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Diff’rent Strokes

It has just occurred to me that I’ve been writing about commenting and electronic reviews of PDF documents, without sharing with you all the different ways you can actually conduct and tracks reviews with others. Silly me. Unless of course, you’d rather just give feedback to yourself – how constructive.

  • Manually email the document. Then add comments, email to the next person or back to the initiator. Old skool methodology. Nothing wrong with it. As long as you don’t mind having to deal with multiple files, merging all the comments together yourself, and not having any tracking tools – apart from your email inbox.
  • Email-based Reviews. Introduced with Acrobat 7.0, this tracks who you invite to a review by email, and makes it easier to merge comments that are emailed back from reviewers in to your single master document. But the exciting thing about this was that it was the first time Acrobat Professional had the ability to enable the document for commenting and analysis in the free Adobe Reader. Meaning you can work with virtually anyone. Think you have to start buying Acrobat for all those you want to collaborate with electronically? No sir!
  • Browser-based Reviews. Actually older than email-based reviews, it was introduced with Acrobat 5.0. Instead of the comments being stored in the PDF file itself, the comments are stored in and tracked from a central shared location: a Network Folder, a SharePoint workspace, a WebDAV folder, or a SOAP repository. The PDF is opened and commented on in a web browser. This way, everyone can see each others comments. It makes review cycles that much quicker as reviewers can add comments in parallel (rather than waiting for an email), and be more efficient as you’re not saying the same thing as someone else (unlike some meetings I’ve been in). The downside is that it requires Acrobat to participate, and some configuration of the reviewers Acrobat preferences (either manually or via an FDF file).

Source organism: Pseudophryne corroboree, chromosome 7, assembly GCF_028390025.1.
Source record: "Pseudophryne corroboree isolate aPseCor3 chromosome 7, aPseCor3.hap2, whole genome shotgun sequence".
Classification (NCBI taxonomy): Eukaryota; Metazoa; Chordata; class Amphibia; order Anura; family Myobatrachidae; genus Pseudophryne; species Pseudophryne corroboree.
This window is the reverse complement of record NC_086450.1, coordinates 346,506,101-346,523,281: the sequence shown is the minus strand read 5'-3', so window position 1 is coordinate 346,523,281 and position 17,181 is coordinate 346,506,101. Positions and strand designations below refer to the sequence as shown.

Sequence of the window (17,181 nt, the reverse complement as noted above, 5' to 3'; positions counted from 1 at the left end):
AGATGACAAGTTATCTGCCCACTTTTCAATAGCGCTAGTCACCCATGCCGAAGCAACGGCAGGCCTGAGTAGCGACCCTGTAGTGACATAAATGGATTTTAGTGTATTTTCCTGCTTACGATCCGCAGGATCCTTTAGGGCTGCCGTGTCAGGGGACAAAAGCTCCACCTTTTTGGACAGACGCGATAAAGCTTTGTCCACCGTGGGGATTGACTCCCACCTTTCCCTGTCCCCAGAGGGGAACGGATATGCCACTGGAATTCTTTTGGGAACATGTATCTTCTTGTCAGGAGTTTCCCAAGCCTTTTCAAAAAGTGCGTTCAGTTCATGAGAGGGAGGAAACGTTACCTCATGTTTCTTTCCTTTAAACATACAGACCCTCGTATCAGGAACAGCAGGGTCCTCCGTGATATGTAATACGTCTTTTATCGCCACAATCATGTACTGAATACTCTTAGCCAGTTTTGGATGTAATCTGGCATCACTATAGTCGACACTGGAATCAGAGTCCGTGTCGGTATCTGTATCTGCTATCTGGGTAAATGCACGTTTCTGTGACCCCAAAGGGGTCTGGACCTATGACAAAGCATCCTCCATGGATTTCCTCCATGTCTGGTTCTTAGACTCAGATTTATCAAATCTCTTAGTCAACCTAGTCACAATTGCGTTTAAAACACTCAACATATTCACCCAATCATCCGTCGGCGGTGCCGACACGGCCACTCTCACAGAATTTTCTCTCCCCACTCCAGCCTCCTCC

• Shared Reviews. This is my document review method of choice since the introduction of Acrobat 8. It provides all the benefits of Browser-based Reviews in that the comments are stored in a shared location for all the reviewers to see and reply to. But it’s much easier to participate in a review. The document is enabled for comment and markup in the free Adobe Reader, meaning virtually anyone can participate: but they work in their browser, in Acrobat, online or offline. Acrobat or Reader will synchronize the comments as soon as you are connected again. For review initiators, Acrobat will track who has responded and how many comments have been added. See my entry on “Why Shared Reviews?” for more details.
  • Customized Collaboration Workflows. This is one you won’t find an option for in the box. But developers can create their own custom commenting and collaboration workflows and repositories for Acrobat using SOAP. It’s based on Browser-based Reviews, and has many additional benefits for developers. Interested? I suggest reading the excellent “Acrobat Online Collaboration: Setup and Administration” guide.

Like the sound of one or more of these workflows? Good! You’re about to take a step into a world where review cycles are fast, accurate, efficient and kinda fun. If you want to learn more, check out my video tutorials on Email-based and Shared Reviews.

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